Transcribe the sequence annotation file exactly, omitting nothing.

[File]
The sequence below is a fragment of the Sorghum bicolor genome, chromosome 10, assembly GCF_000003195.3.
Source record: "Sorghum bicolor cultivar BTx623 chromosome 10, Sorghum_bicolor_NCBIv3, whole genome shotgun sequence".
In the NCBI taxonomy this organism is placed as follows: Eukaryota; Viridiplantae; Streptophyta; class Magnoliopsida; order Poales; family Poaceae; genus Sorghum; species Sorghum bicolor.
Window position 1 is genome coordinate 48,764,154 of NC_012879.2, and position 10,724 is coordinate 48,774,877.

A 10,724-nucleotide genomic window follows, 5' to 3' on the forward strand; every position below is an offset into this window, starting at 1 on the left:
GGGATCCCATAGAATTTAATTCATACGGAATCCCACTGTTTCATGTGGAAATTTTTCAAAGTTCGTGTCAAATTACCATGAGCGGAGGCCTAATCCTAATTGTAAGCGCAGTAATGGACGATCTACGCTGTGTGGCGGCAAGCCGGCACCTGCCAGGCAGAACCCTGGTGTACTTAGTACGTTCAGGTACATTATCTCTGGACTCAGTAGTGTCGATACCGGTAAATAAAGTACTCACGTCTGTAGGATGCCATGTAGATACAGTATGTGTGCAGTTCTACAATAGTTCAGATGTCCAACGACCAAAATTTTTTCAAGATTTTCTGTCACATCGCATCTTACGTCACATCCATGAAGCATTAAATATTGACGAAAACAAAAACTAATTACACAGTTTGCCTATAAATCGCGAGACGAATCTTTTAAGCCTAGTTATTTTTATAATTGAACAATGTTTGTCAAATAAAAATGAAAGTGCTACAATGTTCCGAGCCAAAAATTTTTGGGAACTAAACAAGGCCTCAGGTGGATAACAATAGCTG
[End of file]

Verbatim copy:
The sequence below is a fragment of the Sorghum bicolor genome, chromosome 10, assembly GCF_000003195.3.
Source record: "Sorghum bicolor cultivar BTx623 chromosome 10, Sorghum_bicolor_NCBIv3, whole genome shotgun sequence".
In the NCBI taxonomy this organism is placed as follows: Eukaryota; Viridiplantae; Streptophyta; class Magnoliopsida; order Poales; family Poaceae; genus Sorghum; species Sorghum bicolor.
Window position 1 is genome coordinate 48,764,154 of NC_012879.2, and position 10,724 is coordinate 48,774,877.

A 10,724-nucleotide genomic window follows, 5' to 3' on the forward strand; every position below is an offset into this window, starting at 1 on the left:
GGGATCCCATAGAATTTAATTCATACGGAATCCCACTGTTTCATGTGGAAATTTTTCAAAGTTCGTGTCAAATTACCATGAGCGGAGGCCTAATCCTAATTGTAAGCGCAGTAATGGACGATCTACGCTGTGTGGCGGCAAGCCGGCACCTGCCAGGCAGAACCCTGGTGTACTTAGTACGTTCAGGTACATTATCTCTGGACTCAGTAGTGTCGATACCGGTAAATAAAGTACTCACGTCTGTAGGATGCCATGTAGATACAGTATGTGTGCAGTTCTACAATAGTTCAGATGTCCAACGACCAAAATTTTTTCAAGATTTTCTGTCACATCGCATCTTACGTCACATCCATGAAGCATTAAATATTGACGAAAACAAAAACTAATTACACAGTTTGCCTATAAATCGCGAGACGAATCTTTTAAGCCTAGTTATTTTTATAATTGAACAATGTTTGTCAAATAAAAATGAAAGTGCTACAATGTTCCGAGCCAAAAATTTTTGGGAACTAAACAAGGCCTCAGGTGGATAACAATAGCTG